Scotland to take a knee at Wembley

Andy Robertson (left) says “taking the knee in this tournament matters as a symbol of solidarity”

Scotland will be part of England in taking a knee when the groups meet at Wembley however will stand in opposition to racism of their dwelling group matches at Euro 2020.

Steve Clarke’s facet host the Czech Republic on Monday earlier than visiting England subsequent Friday.

Croatia come to Hampden for his or her remaining Group D match on 22 June.

“Our position was – and remains – that the focus must be on meaningful change to fight discrimination in football and wider society,” mentioned Clarke.

“I am aware that some individuals and groups have sought to politicise or misrepresent the Scotland national team position on taking a stand against racism and all forms of discriminatory behaviour in our Uefa Euro 2020 matches and, in particular, for our visit to Wembley.

“For the avoidance of doubt: me, my teaching employees, my gamers and my backroom staff take a stand in opposition to racism and all types of unacceptable and discriminatory behaviour throughout society.

“We do so to raise awareness of the ongoing problem but also as a reminder to those who have the ultimate power and responsibility to implement meaningful change.

“We will proceed to take a stand – collectively, as one – for our matches at Hampden Park. For our match at Wembley, we are going to stand in opposition to racism and kneel in opposition to ignorance.”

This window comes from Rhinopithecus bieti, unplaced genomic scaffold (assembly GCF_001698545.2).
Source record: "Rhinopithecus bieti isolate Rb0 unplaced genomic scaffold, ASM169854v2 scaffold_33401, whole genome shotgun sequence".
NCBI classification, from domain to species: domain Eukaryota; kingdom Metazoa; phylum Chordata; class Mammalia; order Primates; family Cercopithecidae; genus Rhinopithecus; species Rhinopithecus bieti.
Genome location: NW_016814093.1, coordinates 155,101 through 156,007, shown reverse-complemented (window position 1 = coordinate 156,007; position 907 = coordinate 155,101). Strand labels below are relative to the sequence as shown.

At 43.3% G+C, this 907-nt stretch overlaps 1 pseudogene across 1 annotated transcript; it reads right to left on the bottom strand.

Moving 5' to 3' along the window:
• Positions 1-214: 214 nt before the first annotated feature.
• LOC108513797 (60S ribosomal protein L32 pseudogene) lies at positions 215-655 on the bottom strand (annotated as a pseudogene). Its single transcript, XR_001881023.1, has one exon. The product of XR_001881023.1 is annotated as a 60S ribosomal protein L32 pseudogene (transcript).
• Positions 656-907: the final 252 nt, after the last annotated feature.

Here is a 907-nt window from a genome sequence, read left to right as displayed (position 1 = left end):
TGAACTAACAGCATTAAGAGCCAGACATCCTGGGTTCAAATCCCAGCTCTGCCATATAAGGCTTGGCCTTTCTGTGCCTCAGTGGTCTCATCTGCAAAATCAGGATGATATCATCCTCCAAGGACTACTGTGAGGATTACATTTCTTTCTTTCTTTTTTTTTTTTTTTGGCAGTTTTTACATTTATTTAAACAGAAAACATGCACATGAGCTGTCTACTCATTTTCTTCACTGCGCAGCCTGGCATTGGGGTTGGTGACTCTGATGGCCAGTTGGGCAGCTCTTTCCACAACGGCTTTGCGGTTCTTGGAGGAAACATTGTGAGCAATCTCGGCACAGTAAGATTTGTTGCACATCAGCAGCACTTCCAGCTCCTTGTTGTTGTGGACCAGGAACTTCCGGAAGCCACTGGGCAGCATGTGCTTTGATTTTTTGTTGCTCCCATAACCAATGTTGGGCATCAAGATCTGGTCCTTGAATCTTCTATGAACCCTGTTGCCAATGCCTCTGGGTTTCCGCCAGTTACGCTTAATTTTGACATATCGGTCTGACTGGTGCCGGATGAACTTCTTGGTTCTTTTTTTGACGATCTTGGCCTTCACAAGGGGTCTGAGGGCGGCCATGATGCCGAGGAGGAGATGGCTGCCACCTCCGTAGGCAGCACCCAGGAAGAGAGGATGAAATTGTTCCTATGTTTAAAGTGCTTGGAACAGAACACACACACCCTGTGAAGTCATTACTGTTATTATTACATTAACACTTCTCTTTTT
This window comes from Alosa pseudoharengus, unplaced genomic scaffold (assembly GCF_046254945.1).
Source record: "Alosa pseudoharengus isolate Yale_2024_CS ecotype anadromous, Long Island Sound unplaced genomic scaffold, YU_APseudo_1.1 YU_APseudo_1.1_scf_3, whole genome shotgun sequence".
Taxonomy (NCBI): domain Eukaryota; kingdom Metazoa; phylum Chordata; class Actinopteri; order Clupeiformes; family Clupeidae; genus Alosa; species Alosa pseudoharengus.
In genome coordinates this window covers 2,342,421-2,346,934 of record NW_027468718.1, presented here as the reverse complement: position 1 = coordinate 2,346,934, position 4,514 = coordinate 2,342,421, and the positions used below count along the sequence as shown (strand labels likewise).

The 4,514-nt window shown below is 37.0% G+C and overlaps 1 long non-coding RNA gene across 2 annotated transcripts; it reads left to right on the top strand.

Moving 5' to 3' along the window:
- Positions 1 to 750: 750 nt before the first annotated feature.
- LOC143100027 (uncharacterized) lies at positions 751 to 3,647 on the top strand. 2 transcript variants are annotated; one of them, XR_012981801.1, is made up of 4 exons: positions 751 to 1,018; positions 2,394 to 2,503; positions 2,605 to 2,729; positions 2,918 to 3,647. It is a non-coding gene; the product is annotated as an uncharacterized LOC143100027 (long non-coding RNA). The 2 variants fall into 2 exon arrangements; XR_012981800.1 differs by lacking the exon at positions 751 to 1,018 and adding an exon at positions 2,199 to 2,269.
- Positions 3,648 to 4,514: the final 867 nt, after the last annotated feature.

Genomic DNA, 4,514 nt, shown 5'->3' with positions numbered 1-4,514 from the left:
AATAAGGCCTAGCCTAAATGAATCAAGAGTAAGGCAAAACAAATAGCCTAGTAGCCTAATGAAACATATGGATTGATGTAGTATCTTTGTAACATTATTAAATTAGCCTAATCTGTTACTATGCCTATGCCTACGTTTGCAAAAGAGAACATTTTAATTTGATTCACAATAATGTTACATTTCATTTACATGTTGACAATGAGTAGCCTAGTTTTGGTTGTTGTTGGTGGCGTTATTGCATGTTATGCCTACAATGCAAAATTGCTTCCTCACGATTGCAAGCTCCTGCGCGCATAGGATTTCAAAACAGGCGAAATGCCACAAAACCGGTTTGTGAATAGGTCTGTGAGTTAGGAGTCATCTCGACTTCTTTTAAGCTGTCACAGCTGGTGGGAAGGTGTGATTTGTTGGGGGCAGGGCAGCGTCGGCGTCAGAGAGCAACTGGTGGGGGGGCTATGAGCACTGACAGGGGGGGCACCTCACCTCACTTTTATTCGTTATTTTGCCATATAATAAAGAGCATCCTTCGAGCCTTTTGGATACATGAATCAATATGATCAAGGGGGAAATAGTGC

England will take a knee before all of their matches, the gesture that was largely used before domestic matches north and south of the border last season.

However, some players and teams have changed to taking a stand.

And Scotland captain Andy Robertson, who plays his club football at Liverpool, commented: “Our stance is that everybody, gamers, followers, groups, golf equipment, federations, governing our bodies and governments should do extra. Meaningful motion is required if significant change is to happen.

“But it is also clear, given the events around the England national team, taking the knee in this tournament matters as a symbol of solidarity.”

Downing Street mentioned on Friday followers shouldn’t boo gamers who take the knee following some supporters jeering England gamers who made the gesture in two current warm-up matches.

‘We want one thing that has a visible influence’ – evaluation

Scottish FA equality adviser & Livingston participant Marvin Bartley

Players might imagine that taking the knee has misplaced its influence and if they need to do one thing else I’m all for it however I hope what does not occur is the ref blows his whistle and gamers go into place after which he blows once more and the sport kicks off.

There has to be one thing else, some type of banner, some signal of gamers being united in opposition to it(racism). We want one thing that has a visible influence.

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